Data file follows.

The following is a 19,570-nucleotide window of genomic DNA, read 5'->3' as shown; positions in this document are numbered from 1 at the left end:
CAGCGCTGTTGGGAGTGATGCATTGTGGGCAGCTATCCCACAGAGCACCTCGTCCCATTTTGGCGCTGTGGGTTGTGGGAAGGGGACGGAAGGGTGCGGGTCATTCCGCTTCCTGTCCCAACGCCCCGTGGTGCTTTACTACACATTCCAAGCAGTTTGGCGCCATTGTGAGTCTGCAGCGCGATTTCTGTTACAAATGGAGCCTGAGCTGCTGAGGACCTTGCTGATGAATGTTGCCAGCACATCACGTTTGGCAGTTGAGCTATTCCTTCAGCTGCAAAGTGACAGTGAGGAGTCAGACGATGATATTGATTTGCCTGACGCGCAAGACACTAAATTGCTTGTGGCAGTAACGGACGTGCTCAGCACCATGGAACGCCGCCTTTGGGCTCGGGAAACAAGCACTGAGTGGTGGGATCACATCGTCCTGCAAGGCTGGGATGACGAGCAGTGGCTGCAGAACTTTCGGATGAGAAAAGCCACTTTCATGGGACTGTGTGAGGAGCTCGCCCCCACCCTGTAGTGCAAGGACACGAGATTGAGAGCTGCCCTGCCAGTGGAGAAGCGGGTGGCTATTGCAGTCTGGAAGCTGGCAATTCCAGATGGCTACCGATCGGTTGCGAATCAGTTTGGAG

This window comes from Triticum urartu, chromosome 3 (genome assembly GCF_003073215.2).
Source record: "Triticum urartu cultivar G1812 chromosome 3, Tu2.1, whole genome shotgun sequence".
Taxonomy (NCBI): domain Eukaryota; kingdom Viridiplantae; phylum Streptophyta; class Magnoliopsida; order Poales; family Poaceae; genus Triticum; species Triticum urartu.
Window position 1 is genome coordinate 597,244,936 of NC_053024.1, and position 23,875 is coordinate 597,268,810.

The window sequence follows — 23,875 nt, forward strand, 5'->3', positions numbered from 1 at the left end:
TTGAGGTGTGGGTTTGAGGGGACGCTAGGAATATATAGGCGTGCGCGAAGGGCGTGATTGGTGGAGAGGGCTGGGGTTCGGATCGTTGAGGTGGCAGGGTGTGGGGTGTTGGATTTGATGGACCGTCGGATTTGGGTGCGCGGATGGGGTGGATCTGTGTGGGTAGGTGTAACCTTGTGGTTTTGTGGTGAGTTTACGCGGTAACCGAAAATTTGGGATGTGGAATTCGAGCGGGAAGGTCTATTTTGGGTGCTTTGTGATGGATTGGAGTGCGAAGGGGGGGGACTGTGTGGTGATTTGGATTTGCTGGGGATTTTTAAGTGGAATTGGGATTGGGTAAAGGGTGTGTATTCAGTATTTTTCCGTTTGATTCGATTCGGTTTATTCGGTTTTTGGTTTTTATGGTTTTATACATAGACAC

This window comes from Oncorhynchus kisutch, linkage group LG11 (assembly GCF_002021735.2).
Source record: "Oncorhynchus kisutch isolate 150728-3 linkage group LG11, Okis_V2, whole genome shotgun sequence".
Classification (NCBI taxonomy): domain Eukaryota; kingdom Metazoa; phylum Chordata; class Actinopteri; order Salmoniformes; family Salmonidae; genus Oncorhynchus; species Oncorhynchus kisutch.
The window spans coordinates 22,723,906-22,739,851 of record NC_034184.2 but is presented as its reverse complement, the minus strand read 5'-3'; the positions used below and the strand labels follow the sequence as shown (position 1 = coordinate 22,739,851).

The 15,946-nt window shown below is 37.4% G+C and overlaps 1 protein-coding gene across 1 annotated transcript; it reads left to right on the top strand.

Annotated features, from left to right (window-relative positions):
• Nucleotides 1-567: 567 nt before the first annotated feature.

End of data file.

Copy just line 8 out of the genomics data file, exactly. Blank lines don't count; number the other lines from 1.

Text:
TTGAGGTGTGGGTTTGAGGGGACGCTAGGAATATATAGGCGTGCGCGAAGGGCGTGATTGGTGGAGAGGGCTGGGGTTCGGATCGTTGAGGTGGCAGGGTGTGGGGTGTTGGATTTGATGGACCGTCGGATTTGGGTGCGCGGATGGGGTGGATCTGTGTGGGTAGGTGTAACCTTGTGGTTTTGTGGTGAGTTTACGCGGTAACCGAAAATTTGGGATGTGGAATTCGAGCGGGAAGGTCTATTTTGGGTGCTTTGTGATGGATTGGAGTGCGAAGGGGGGGGACTGTGTGGTGATTTGGATTTGCTGGGGATTTTTAAGTGGAATTGGGATTGGGTAAAGGGTGTGTATTCAGTATTTTTCCGTTTGATTCGATTCGGTTTATTCGGTTTTTGGTTTTTATGGTTTTATACATAGACAC